Sometimes the JST represents an alternate translation in English without positing any change in underlying text whatsoever. To me it is truly ironic that we call it the Joseph Smith Translation, but no one ever considers that in some passages at least the JST may actually be simply an alternate English translation, and not a restoration of a text different than that underlying the KJV. And I think something like this may be what is going on in your Matthew 6:13 passage.
According to the Greek manuscripts of Matthew that have come down to us, the text reads:
και μη εισενεγκης ἡμας εις πειρασμον, αλλα ρυσαι ἡμας απο του πονηρου
A literal rendering of this into English would be something like:
“And do not bring/lead us into temptation, but rescue us from the Evil One”
The key issue involves the verb εισενεγκης, which is the aorist second person singular of the verb εισφερω, which means to bring or lead X into Y.
Now, both the KJV and 3 Nephi are very literal translations of this verb. There is, however, a theological problem with this translation: It gives the impression that God intentionally leads people into temptation (otherwise, why the need to ask him not to?). Yet, that is not the intent of the passage, which was using the verb “lead” in a figurative, weakened sense, not the strong sense of compulsion.
Now, one could make an argument that the JST is a textual restoration. The second century heretic Marcion used a proto-New Testament that included Luke but not Matthew. For Luke 11:4, which parallels Matthew 6:13, Marcion wrote:
μη αφἡς ἡμας εισενεχθηναι
“Do not allow us to be led into temptation”
Further, this form of the prayer was preserved by Augustine, who wrote “Many when praying speak as follows: ‘Let us not be led into temptation’.” (See Patrilogiae Latinae 34:1282.) Jerome offered “Do not lead us into temptation that we cannot bear.” (See Patrilogiae Latinae 25:485.)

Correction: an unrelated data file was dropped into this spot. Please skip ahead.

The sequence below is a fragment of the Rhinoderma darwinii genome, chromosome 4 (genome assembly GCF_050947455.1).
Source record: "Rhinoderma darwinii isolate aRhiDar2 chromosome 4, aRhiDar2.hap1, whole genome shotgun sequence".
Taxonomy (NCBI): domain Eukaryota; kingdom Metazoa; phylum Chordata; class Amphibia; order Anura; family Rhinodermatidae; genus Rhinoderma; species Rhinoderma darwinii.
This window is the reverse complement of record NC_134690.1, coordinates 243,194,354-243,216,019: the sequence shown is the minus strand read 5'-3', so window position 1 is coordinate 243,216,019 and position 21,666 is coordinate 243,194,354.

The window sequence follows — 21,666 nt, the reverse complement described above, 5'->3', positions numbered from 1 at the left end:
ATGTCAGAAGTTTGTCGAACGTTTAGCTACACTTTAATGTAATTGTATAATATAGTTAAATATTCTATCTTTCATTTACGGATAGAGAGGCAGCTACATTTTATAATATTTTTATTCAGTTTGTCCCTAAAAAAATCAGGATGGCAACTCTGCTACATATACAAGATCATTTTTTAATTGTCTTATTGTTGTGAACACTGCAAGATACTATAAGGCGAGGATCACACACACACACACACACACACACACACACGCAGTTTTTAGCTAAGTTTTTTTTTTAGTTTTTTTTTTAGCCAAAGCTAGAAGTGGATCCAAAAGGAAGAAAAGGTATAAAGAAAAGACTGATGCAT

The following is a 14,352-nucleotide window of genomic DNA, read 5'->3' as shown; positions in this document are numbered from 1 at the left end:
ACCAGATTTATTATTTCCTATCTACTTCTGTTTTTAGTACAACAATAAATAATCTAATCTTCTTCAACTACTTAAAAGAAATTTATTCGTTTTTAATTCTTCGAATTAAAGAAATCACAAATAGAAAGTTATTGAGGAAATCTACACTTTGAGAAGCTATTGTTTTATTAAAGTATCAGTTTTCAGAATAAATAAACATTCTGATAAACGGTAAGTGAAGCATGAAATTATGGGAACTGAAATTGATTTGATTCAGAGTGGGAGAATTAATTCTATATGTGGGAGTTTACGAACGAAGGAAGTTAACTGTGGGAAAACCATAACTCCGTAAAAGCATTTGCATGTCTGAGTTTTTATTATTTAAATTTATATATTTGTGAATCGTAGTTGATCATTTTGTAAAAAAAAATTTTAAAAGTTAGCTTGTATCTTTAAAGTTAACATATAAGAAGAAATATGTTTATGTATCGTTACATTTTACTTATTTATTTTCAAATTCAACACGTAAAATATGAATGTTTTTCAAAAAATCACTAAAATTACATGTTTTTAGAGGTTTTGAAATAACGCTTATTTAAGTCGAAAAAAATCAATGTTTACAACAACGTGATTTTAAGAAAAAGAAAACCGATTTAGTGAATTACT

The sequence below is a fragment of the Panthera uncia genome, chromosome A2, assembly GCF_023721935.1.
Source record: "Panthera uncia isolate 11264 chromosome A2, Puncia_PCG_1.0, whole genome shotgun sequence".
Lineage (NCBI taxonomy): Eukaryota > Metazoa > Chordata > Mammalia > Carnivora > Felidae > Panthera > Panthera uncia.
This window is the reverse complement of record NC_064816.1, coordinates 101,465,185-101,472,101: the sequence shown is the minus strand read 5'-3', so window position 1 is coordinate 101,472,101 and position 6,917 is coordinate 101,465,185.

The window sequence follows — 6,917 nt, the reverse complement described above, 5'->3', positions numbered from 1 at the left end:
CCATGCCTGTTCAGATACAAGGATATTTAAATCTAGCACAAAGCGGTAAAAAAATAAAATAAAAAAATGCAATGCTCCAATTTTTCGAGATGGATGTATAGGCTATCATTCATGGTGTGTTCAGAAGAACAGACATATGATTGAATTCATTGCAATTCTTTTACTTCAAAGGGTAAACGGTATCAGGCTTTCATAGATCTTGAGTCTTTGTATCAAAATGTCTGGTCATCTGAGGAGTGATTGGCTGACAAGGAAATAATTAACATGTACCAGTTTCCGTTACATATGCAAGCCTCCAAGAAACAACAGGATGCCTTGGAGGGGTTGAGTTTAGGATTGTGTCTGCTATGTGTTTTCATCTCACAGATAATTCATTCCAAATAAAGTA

Now when I first looked at this I thought to myself, “Aha! Here is evidence that the JST restores the original text!” But after working with the material more, I realized this was an overly simplistic and incorrect conclusion. Rather, the form of text I first quoted in Greek above, which is reflected in both the KJV and the Book of Mormon, is in all probability the original text. The united testimony of the Greek papyri, manuscript evidence, lectionaries, and the ancient versions supports it.
Instead, Marcion’s rendering was a theological amelioration of the text recorded in Matthew. This was a common amelioration among the earliest Christians, as shown by the writings of the Church Fathers. And the JST parallels that ameliorating text. Is it therefore wrong or of no value? Surely not. As I indicated above, a literal translation of the original text is almost inherently misleading. Therefore, the leading translation handbook on the Gospel of Luke suggests translating this passage using a passive construction, exactly as Joseph Smith did.
So, while the JST is in my view not a restoration of text, it is a superior English translation of the original. You can either consider it a midrashic theological commentary embedded right in the text itself, which was the way the Jews created the Aramaic targums, or you can consider it a superior translation of the same Greek text underlying the KJV. Either way, it is a theological improvement.
Joseph himself offered three different variations on this wording. We have already seen “suffer us not” from JST Matthew. JST Luke has “let us not be led” (the same concept, but using different Engl. wording). And later in life, Joseph offered “leave us not in temptation.”
The bottom line is, does God lead us into temptation? No. So Joseph undertook to correct that misimpression caused by an over-literal translation in the KJV. And in my view, he succeeded very well.